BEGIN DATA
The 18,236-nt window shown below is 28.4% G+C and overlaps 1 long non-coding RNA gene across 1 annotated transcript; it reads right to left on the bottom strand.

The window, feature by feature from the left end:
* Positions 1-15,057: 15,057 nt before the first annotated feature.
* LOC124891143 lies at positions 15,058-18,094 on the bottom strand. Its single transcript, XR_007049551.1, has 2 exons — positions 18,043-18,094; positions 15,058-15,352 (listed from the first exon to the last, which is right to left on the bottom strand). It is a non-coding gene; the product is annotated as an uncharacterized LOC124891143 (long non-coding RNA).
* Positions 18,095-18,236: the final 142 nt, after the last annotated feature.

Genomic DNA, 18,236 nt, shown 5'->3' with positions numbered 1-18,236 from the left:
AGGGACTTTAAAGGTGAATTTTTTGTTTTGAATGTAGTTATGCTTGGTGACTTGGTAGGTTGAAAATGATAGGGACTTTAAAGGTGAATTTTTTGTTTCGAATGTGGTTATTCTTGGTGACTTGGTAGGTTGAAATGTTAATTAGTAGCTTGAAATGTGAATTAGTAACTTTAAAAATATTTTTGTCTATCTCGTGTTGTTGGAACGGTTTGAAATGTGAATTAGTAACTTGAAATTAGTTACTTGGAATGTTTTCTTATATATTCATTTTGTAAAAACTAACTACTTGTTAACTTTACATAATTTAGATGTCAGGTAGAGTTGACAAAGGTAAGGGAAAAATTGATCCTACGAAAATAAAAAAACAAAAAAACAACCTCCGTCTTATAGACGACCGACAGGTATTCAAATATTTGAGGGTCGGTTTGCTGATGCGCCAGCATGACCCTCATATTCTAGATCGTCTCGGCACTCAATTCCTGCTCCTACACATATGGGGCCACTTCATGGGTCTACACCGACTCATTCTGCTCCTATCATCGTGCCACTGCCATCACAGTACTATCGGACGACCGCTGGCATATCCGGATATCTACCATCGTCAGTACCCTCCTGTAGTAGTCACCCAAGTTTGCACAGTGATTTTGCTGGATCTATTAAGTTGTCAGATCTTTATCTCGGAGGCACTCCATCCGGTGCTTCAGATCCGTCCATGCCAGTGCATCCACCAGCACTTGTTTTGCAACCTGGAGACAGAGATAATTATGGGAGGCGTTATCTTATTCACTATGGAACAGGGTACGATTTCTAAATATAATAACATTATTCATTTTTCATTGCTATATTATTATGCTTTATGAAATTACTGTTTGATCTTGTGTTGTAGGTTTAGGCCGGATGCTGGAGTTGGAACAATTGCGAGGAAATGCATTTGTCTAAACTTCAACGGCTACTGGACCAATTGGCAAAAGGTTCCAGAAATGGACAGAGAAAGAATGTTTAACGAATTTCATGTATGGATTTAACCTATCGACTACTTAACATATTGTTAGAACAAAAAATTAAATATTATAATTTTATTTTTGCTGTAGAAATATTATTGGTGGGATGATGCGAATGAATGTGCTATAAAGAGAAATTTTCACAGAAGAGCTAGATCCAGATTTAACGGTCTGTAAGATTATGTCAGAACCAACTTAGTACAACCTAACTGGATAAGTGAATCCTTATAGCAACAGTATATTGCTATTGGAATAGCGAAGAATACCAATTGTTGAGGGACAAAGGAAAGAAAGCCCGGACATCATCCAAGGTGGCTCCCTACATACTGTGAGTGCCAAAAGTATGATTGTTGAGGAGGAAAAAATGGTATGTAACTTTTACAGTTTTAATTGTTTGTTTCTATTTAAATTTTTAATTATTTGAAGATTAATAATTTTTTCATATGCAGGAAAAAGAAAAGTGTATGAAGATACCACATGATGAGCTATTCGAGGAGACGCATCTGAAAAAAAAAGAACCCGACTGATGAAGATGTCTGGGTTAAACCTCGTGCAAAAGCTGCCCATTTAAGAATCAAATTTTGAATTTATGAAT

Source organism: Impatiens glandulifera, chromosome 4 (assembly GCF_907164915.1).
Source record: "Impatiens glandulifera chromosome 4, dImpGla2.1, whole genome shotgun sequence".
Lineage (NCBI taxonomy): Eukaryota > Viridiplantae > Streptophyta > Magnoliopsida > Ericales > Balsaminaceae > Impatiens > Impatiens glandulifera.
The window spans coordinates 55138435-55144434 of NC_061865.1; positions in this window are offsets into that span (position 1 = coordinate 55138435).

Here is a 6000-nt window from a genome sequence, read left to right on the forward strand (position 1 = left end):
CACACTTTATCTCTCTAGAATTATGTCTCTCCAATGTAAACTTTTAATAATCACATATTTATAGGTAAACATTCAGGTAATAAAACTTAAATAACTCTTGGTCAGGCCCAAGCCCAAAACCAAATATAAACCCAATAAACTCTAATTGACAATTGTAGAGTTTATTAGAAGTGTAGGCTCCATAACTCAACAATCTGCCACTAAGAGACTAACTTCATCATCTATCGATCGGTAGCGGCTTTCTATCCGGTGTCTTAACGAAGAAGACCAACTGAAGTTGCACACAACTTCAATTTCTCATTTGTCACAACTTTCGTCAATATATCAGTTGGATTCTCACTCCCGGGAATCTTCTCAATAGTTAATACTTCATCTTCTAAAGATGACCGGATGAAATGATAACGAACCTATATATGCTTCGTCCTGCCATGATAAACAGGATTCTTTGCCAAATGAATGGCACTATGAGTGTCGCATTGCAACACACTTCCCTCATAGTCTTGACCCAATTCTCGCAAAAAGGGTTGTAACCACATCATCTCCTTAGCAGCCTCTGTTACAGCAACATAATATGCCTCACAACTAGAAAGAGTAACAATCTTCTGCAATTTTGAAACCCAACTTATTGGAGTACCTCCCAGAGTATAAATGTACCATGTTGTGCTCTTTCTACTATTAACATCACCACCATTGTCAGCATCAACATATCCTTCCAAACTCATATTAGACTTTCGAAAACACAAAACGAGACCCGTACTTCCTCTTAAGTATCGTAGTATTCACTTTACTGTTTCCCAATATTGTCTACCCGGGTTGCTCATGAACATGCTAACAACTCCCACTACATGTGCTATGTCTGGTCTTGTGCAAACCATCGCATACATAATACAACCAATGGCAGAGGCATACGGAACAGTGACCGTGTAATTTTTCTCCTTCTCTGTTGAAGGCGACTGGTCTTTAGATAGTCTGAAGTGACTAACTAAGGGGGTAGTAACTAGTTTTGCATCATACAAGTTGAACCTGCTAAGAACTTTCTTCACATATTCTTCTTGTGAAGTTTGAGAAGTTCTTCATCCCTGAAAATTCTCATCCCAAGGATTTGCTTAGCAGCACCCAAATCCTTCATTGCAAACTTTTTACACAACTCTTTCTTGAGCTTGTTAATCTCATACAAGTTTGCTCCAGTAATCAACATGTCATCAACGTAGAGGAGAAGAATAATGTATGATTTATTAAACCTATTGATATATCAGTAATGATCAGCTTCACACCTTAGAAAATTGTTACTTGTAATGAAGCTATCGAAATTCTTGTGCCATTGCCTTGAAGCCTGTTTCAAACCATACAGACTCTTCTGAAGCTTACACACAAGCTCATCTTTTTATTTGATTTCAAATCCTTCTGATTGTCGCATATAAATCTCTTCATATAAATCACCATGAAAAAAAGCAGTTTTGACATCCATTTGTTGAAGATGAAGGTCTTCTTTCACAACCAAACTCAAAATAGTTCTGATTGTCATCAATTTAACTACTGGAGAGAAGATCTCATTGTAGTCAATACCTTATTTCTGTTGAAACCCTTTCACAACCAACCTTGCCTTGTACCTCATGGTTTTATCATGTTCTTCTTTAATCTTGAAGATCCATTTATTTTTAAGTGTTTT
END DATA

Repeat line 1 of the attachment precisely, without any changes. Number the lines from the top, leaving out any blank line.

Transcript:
The 18,236-nt window shown below is 28.4% G+C and overlaps 1 long non-coding RNA gene across 1 annotated transcript; it reads right to left on the bottom strand.